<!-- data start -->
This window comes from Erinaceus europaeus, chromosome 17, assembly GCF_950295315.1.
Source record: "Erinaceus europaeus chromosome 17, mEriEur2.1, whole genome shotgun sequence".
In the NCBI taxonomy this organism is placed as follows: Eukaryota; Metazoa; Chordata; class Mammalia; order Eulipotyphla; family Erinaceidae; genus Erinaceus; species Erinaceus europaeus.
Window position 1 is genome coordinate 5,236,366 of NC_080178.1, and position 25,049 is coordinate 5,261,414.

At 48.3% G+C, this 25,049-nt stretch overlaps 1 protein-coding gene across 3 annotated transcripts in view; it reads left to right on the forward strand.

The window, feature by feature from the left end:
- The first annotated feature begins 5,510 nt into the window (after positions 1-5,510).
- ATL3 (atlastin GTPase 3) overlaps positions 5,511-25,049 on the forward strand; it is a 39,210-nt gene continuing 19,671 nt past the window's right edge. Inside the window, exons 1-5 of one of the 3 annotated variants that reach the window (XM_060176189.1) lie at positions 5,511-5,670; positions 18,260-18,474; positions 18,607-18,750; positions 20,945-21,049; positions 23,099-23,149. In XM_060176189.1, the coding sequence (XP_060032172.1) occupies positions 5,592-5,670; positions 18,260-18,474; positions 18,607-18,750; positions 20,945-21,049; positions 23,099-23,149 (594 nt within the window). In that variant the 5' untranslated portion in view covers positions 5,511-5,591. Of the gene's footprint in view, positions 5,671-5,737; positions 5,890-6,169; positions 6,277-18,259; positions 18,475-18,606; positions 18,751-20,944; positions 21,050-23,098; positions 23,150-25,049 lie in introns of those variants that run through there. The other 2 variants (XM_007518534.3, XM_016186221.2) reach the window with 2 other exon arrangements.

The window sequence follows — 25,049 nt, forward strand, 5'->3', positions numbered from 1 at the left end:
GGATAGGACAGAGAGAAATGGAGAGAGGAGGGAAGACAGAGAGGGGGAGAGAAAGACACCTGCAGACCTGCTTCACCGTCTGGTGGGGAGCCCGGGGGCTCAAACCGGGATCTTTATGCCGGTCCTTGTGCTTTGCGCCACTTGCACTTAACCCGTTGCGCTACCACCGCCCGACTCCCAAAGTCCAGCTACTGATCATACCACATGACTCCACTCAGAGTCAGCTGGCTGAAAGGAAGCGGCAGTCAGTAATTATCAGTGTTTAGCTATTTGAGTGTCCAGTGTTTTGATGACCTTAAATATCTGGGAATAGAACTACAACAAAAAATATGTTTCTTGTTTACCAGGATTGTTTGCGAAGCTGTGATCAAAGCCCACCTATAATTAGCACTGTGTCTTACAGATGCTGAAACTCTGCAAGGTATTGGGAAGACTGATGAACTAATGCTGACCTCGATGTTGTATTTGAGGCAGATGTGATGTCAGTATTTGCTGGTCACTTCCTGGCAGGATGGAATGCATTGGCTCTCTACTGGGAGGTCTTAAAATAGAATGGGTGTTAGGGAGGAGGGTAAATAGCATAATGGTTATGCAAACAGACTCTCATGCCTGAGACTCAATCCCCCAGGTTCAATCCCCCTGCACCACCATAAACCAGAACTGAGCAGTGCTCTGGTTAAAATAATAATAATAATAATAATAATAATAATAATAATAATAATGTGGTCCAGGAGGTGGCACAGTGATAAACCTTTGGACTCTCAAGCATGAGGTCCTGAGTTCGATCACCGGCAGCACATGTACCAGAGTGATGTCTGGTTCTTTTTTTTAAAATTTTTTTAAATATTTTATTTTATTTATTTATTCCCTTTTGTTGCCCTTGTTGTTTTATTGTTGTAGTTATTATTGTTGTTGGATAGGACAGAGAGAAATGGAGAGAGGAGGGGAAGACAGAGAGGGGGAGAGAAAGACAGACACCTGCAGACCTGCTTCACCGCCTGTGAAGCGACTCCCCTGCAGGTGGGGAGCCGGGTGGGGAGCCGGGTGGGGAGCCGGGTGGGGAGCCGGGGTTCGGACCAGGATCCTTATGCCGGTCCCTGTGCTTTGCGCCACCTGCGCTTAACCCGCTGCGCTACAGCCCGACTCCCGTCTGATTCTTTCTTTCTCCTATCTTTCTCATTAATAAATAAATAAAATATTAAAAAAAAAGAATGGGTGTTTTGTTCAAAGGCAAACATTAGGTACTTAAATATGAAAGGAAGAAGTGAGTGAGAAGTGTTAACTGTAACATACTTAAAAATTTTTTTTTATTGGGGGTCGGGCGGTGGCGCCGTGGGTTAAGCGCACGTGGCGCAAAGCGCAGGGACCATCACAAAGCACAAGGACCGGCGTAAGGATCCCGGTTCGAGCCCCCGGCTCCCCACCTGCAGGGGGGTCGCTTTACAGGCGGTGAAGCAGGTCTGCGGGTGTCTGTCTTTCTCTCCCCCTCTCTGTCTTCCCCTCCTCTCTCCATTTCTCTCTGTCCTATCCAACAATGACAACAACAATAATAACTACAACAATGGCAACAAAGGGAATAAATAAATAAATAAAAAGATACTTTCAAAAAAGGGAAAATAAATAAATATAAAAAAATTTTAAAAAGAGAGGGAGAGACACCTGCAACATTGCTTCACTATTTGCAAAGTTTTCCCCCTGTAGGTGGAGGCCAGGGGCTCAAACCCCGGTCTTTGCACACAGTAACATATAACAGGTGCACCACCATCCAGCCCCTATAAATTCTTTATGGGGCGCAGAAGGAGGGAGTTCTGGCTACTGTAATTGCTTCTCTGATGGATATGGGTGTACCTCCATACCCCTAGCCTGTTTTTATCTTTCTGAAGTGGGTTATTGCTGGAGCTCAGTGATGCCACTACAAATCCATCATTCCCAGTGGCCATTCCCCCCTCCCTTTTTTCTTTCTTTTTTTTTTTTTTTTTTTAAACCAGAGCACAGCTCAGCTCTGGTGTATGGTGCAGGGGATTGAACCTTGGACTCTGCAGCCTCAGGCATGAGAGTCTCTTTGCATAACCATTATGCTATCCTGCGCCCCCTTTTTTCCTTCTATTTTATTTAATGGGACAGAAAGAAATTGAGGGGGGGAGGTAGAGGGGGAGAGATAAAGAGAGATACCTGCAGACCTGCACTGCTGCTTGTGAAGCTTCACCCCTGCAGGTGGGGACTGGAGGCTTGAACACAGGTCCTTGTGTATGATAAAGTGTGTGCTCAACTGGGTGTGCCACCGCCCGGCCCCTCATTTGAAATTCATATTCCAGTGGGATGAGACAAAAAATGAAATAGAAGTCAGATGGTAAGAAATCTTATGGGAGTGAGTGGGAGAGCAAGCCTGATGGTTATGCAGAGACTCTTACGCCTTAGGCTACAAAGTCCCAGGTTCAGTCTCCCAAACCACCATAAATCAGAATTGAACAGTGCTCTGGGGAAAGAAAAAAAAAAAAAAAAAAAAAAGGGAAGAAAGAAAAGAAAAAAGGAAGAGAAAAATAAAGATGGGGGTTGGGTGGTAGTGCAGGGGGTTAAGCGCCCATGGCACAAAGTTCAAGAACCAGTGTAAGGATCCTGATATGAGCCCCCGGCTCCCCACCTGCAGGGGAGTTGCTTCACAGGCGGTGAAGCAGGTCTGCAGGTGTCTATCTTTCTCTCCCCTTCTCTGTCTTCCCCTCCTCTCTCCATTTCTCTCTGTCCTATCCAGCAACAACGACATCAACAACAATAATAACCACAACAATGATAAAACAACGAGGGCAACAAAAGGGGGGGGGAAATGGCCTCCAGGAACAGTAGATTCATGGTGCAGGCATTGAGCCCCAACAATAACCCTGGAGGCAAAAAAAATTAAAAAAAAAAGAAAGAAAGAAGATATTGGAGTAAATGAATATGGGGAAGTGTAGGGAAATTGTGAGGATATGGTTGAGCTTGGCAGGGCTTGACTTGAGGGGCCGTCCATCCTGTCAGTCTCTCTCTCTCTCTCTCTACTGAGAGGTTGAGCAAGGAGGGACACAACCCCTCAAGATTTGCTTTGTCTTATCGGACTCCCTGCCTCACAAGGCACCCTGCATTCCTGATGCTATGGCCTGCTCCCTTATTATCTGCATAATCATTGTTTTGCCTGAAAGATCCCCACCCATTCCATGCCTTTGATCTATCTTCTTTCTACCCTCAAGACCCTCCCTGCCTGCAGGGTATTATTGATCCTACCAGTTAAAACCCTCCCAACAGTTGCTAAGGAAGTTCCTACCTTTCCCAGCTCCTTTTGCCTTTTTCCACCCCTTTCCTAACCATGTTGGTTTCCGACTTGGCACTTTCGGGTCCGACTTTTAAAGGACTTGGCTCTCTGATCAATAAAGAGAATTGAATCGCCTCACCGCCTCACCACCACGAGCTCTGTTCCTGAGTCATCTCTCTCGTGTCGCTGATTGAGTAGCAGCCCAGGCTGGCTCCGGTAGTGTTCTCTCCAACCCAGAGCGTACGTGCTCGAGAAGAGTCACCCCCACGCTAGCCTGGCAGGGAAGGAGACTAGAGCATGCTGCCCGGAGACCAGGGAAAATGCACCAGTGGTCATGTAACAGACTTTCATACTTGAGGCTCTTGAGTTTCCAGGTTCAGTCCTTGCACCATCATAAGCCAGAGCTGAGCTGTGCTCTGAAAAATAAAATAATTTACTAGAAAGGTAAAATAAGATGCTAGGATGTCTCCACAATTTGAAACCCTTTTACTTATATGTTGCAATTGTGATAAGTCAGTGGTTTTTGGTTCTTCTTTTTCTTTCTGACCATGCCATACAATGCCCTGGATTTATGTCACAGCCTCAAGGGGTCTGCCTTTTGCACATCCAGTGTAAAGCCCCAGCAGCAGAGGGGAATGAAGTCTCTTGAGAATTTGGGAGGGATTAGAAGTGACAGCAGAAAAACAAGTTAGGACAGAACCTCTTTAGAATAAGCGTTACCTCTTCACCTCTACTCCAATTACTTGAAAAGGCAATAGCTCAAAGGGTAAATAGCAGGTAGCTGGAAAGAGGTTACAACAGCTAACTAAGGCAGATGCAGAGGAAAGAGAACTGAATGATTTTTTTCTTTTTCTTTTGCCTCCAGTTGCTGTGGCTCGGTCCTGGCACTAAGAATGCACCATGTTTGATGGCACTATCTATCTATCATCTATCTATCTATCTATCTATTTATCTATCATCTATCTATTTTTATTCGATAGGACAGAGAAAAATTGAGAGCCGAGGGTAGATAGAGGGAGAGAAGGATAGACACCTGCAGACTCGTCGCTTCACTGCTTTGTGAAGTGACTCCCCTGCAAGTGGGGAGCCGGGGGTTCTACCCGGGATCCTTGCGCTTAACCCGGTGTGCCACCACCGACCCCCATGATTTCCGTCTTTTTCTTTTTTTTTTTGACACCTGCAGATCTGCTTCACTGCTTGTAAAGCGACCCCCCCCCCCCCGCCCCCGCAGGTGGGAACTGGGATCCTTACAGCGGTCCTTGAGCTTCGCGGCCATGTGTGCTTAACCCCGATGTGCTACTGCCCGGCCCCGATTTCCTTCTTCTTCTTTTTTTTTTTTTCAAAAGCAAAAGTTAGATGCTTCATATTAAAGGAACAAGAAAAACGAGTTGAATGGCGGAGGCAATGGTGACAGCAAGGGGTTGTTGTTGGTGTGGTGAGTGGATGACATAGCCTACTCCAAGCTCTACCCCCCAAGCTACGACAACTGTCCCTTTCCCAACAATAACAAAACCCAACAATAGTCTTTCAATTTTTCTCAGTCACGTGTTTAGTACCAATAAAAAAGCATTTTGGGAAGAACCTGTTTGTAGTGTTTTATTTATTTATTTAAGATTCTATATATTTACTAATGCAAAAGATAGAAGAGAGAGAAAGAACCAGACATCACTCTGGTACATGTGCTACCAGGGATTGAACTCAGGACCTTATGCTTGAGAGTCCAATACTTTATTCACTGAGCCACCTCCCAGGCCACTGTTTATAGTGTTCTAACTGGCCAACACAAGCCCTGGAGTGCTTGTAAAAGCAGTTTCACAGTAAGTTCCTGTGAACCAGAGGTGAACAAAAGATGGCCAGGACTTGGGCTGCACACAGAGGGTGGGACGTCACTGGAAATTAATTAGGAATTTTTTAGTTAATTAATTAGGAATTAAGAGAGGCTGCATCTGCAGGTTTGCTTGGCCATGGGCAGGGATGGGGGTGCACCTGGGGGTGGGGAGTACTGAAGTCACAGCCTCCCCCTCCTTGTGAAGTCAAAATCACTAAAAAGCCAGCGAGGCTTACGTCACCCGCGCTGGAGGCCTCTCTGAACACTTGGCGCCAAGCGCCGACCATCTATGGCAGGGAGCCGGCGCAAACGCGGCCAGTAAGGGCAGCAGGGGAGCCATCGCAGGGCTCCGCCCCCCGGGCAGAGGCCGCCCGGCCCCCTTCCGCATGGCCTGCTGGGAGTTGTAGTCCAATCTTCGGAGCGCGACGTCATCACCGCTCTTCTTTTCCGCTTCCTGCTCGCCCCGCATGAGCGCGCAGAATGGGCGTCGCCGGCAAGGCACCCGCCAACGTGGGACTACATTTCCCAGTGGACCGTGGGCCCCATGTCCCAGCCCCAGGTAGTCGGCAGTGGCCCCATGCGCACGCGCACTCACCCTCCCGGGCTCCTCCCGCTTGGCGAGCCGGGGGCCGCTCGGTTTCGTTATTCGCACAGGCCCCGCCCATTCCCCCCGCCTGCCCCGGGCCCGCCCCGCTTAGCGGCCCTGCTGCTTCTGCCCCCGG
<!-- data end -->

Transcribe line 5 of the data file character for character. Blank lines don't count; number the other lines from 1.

At 48.3% G+C, this 25,049-nt stretch overlaps 1 protein-coding gene across 3 annotated transcripts in view; it reads left to right on the forward strand.